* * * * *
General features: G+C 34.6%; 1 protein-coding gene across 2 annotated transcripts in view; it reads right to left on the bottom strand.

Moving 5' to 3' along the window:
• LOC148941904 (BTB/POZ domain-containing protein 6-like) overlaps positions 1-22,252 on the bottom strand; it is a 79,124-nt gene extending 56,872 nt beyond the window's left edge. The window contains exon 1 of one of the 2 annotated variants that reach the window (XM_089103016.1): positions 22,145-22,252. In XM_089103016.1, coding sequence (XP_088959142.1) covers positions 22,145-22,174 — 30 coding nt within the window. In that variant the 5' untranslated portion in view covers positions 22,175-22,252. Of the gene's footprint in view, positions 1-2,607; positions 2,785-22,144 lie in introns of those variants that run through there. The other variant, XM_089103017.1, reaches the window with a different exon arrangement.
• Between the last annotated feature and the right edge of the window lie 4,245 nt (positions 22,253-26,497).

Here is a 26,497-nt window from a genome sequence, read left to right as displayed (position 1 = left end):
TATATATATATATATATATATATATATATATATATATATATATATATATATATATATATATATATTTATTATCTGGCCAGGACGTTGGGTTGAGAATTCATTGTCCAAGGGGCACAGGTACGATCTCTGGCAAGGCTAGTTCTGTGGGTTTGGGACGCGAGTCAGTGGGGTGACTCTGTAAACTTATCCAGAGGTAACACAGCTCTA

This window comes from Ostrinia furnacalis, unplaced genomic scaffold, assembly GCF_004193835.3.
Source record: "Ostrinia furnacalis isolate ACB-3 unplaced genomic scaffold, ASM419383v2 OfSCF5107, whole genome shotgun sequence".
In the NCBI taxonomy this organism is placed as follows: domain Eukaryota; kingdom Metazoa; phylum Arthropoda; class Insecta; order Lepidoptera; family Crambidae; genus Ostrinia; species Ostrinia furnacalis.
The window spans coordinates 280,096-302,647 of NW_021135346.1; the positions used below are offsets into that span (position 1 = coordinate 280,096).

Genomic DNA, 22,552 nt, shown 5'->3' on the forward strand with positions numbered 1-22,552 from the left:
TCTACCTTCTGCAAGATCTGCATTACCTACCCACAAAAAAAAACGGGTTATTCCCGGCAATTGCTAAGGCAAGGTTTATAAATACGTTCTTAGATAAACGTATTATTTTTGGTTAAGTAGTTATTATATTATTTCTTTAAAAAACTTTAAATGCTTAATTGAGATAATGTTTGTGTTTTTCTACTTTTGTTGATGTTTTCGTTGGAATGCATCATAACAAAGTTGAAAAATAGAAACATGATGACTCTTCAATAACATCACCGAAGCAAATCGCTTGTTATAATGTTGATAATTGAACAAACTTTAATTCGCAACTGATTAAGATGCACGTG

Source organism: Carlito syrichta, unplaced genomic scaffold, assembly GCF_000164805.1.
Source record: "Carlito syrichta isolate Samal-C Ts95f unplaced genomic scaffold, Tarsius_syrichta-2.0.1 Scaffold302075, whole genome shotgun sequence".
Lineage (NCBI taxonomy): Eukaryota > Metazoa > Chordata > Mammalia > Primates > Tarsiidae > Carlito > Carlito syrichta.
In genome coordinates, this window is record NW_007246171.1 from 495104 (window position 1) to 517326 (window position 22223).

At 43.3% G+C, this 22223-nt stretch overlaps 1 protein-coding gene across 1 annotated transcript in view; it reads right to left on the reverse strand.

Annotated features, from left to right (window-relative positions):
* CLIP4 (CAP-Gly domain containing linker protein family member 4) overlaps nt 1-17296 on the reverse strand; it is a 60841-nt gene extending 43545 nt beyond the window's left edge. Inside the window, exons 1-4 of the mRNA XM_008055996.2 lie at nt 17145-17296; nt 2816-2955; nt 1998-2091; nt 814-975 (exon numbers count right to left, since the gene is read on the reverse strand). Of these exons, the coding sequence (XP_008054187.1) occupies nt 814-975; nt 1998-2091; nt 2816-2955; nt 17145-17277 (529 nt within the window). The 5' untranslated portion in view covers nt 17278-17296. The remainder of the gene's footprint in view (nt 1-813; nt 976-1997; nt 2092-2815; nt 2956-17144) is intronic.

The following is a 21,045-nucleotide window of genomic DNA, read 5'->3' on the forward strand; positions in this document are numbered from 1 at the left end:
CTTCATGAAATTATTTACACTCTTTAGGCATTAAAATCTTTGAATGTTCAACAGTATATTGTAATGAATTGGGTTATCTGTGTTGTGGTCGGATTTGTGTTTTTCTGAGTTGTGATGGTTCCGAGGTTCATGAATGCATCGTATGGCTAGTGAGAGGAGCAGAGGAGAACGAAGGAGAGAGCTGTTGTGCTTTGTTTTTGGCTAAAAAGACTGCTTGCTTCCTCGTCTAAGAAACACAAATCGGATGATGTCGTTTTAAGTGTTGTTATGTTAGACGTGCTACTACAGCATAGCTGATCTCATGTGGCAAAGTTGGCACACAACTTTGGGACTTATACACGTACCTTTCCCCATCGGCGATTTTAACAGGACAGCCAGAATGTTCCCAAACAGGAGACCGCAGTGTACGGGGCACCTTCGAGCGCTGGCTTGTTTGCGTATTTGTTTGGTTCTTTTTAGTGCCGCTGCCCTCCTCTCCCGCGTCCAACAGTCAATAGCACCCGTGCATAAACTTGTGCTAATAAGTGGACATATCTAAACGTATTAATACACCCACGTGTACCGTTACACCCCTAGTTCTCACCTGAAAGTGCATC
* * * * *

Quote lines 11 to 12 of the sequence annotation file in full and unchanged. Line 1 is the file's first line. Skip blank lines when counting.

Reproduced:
Genomic DNA, 22,552 nt, shown 5'->3' on the forward strand with positions numbered 1-22,552 from the left:
TCTACCTTCTGCAAGATCTGCATTACCTACCCACAAAAAAAAACGGGTTATTCCCGGCAATTGCTAAGGCAAGGTTTATAAATACGTTCTTAGATAAACGTATTATTTTTGGTTAAGTAGTTATTATATTATTTCTTTAAAAAACTTTAAATGCTTAATTGAGATAATGTTTGTGTTTTTCTACTTTTGTTGATGTTTTCGTTGGAATGCATCATAACAAAGTTGAAAAATAGAAACATGATGACTCTTCAATAACATCACCGAAGCAAATCGCTTGTTATAATGTTGATAATTGAACAAACTTTAATTCGCAACTGATTAAGATGCACGTG